Unable to stop rebels from independent oil exportation in Libya, the former prime minister, Ali Zeidan was voted out of office by parliament. On Monday, both sides were adamant about their positions regarding the tanker, which had left the rebel-held port and was scheduled to arrive at a government port. The former prime minister had claimed it was in control and would soon complete its journey once the daylight returned. Now, after losing both their prime minister and the oil tanker, Libya collects itself to get government back on track.
The tanker took a minimum of 234,000 barrels of crude oil from the al-Sidra port which is held by the insurgents. Navy warships were deployed, but Morning Glory evaded them and reached international waters according to Mohammad Hitab, spokesman of state-run al-Waha Oil Company.
The rebels were previously oil security forces. They had assisted in a revolt supported by NATO in 2011.The rebellion successfully overturned the leadership of Muammar Gaddafi who had been in power for 42 years. However, they kept their guns and continued fighting. Eventually, they defected and began instigating their independence over Eastern Libya. The al-Sidra port is one of three seized locations and remains under rebel control. They have been fighting for larger shares of oil revenue and asserting political autonomy. Though they took over the ports last summer, this was the first reported tanker to have loaded oil from these locations since the revolt against the authorities of Libya’s capitol city, Tripoli.
Libyan government has been dangerously low on money. With major ports and oilfields being controlled by the insurgents, the revenue has been depleted and exportation has been limited. The government is also lacking power, as they have not yet managed to create a stable army, police force, or political institutions. The divided forces, armed rebels against pro-government fighters, erupted in Sirte, the coastal city acts as a division between Western and Eastern powers.
Zeidan’s credibility was called into question when the tanker escaped. Not only did the rebels disobey government orders by proceeding without clearance from Libyan National Oil Corporation, but they did so despite threats of fighting back with an air strike. Though the dust settled after the loss of the oil tanker and the no-confidence motion against the prime minister, Libya still disagrees over exactly what happened.
A statement was released with the claim that weather conditions kept the navy’s small boats from keeping up with the tanker. Abdelkader Houili is a member of the energy committee in Libya’s highest political authority, General National Congress (GNC). The warships, he said, are fast patrol boats which had been driven closer to the shore by the weather. The tanker made a break for the opening and managed to reach the Mediterranean.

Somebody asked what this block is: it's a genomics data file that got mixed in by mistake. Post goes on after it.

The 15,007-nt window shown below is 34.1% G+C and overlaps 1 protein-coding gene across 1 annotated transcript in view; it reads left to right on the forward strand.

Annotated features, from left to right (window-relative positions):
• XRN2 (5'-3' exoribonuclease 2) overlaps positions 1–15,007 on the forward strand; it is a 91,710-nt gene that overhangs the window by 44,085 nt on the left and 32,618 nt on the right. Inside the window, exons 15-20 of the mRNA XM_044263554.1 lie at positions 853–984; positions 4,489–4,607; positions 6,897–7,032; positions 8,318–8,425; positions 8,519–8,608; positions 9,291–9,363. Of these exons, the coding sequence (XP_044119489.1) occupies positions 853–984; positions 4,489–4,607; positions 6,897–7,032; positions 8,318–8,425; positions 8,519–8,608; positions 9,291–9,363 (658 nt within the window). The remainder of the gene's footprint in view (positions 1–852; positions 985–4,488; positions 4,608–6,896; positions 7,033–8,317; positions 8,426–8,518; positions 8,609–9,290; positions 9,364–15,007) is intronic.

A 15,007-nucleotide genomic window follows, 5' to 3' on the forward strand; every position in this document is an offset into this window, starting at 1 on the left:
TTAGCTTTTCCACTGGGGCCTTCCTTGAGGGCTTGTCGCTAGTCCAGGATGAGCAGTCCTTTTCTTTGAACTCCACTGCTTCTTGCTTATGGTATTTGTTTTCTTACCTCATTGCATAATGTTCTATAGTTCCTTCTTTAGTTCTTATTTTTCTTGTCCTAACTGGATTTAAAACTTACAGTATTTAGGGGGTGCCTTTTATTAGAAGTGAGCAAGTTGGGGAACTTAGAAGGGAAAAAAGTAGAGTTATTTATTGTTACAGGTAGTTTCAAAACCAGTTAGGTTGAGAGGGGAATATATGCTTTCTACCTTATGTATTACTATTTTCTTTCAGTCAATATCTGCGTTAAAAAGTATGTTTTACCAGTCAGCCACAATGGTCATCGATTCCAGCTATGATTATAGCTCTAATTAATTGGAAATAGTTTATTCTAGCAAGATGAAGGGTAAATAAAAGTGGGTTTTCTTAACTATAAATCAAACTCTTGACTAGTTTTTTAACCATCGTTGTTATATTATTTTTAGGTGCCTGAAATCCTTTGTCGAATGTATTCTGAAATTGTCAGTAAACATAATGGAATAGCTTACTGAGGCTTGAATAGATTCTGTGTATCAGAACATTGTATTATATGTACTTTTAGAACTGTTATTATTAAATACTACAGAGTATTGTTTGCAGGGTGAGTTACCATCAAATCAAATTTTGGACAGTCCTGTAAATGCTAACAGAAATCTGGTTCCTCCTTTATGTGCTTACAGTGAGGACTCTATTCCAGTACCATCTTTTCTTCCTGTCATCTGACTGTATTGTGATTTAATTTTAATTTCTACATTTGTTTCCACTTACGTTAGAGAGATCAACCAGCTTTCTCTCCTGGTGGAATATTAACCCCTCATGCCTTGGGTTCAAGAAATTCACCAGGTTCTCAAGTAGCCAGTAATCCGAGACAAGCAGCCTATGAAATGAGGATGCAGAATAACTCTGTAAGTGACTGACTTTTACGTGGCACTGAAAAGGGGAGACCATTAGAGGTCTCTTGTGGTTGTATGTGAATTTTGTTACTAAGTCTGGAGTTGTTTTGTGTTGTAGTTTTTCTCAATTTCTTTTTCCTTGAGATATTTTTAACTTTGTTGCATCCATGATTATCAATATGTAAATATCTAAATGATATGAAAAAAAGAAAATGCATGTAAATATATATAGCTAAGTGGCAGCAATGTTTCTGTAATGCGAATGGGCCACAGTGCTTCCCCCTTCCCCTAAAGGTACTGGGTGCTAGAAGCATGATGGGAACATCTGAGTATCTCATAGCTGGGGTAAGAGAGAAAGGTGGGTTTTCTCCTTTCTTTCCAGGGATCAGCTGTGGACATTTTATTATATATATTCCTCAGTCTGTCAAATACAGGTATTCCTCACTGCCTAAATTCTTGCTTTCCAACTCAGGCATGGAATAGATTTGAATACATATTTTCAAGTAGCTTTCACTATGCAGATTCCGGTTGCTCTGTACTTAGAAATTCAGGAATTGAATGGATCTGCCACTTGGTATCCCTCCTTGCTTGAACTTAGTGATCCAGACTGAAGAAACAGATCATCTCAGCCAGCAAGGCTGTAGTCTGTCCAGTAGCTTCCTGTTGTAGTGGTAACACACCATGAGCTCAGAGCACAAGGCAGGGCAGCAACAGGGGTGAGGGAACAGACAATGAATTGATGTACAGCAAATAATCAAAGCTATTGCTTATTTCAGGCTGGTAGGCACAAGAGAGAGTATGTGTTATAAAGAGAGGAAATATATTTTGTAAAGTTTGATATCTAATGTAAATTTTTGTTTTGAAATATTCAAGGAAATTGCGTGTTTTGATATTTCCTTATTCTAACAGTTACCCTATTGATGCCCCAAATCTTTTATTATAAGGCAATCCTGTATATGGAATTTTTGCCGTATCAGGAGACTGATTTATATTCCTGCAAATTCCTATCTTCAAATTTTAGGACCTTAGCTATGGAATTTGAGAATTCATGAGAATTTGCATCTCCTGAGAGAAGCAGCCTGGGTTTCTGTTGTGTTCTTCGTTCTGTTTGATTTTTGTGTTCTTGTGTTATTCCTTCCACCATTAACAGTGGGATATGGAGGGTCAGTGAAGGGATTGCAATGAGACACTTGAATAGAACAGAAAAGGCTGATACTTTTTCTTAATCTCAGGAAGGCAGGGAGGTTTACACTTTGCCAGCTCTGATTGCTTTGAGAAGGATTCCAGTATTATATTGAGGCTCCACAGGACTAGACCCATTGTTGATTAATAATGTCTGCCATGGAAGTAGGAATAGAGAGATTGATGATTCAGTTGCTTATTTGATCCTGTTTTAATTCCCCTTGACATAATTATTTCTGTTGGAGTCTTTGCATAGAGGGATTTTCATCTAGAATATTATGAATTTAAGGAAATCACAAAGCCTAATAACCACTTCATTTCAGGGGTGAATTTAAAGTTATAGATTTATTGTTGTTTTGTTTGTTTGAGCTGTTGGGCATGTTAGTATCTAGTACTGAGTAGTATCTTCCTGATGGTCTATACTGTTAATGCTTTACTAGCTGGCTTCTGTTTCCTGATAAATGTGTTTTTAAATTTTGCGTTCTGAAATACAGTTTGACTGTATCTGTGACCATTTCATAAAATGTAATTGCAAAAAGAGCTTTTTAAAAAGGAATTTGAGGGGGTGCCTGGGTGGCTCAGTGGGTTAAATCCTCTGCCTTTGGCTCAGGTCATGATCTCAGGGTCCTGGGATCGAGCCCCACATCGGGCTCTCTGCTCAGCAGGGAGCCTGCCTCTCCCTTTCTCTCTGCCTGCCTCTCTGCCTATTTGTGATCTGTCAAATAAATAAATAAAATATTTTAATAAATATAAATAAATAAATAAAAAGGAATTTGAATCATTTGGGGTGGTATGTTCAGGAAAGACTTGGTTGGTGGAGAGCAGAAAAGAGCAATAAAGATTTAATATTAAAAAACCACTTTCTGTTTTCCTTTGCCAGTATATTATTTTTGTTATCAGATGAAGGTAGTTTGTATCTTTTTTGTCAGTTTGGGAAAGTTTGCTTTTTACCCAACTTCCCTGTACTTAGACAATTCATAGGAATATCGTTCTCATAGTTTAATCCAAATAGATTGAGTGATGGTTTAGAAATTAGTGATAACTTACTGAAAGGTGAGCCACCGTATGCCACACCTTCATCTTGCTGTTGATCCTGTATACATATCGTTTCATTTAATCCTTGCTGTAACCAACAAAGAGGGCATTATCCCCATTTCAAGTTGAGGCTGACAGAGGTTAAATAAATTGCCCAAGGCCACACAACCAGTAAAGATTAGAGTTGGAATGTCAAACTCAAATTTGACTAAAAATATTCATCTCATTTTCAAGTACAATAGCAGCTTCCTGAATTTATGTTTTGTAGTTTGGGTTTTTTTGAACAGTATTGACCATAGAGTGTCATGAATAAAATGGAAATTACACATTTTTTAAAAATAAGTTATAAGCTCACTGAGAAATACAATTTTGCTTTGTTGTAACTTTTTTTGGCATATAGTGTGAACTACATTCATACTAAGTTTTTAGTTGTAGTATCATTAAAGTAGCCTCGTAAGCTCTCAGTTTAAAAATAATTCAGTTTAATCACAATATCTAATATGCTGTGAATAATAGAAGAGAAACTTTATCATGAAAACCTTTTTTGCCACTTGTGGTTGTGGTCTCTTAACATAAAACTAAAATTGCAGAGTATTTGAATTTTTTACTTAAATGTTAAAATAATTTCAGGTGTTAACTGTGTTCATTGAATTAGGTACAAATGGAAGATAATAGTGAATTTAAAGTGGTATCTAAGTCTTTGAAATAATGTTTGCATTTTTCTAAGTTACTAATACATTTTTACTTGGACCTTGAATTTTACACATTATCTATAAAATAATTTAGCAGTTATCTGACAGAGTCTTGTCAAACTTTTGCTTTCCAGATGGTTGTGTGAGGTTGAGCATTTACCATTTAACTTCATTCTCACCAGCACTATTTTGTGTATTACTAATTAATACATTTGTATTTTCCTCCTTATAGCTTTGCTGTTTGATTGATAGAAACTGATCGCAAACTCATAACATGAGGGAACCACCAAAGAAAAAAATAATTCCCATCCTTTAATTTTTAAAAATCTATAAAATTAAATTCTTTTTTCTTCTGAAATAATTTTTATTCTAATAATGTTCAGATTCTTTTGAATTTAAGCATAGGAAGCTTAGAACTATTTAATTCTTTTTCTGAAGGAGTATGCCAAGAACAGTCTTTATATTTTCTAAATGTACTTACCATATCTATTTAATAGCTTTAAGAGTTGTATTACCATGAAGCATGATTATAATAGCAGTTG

According to a spokesman from the navy and defense ministry, before it escaped, Libyan ships successfully opened fire upon the tanker. It suffered damage and the Italian navy assisted directing the tanker to a government-controlled port. Italy, however, denied its naval presence and the open fire could not be confirmed. Since then no further comments were available from the military spokesman.
Libya currently has a transitional government where rival factions of former rebels have claimed their own bases. These militias have chosen sides in the ongoing political debate and have strong holds over Eastern Libya. Authorities in Tripoli have been fighting for control over the country since the revolt in 2011. The escape of the tanker adds to concerns of Western powers that further instability will result from the rebel’s win.
A travel ban was issued on Zeidan by state prosecutor, Abdel-Qader Radwan. The former prime minister is facing investigation over alleged misuse of state funds. The GNC decided for two weeks Defense Minister, Adballah al-Thinni, would be acting prime minister. The vote was not to be held until later in the year, but in the following two weeks, deputies will choose a replacement.
Though the loss of the oil tanker will damage their funds, Libya can look forward to finding a new prime minister who will accept the role of bringing the nation together. A political analyst in Tripoli explained that the nation is “new to this political game,” since the past 42 years were run differently, and controlled by only one man. Salah Elbakhoush admitted, “we are still learning. But we hope that there will be an improvement after Zeidan left.”
By Whitney Hudson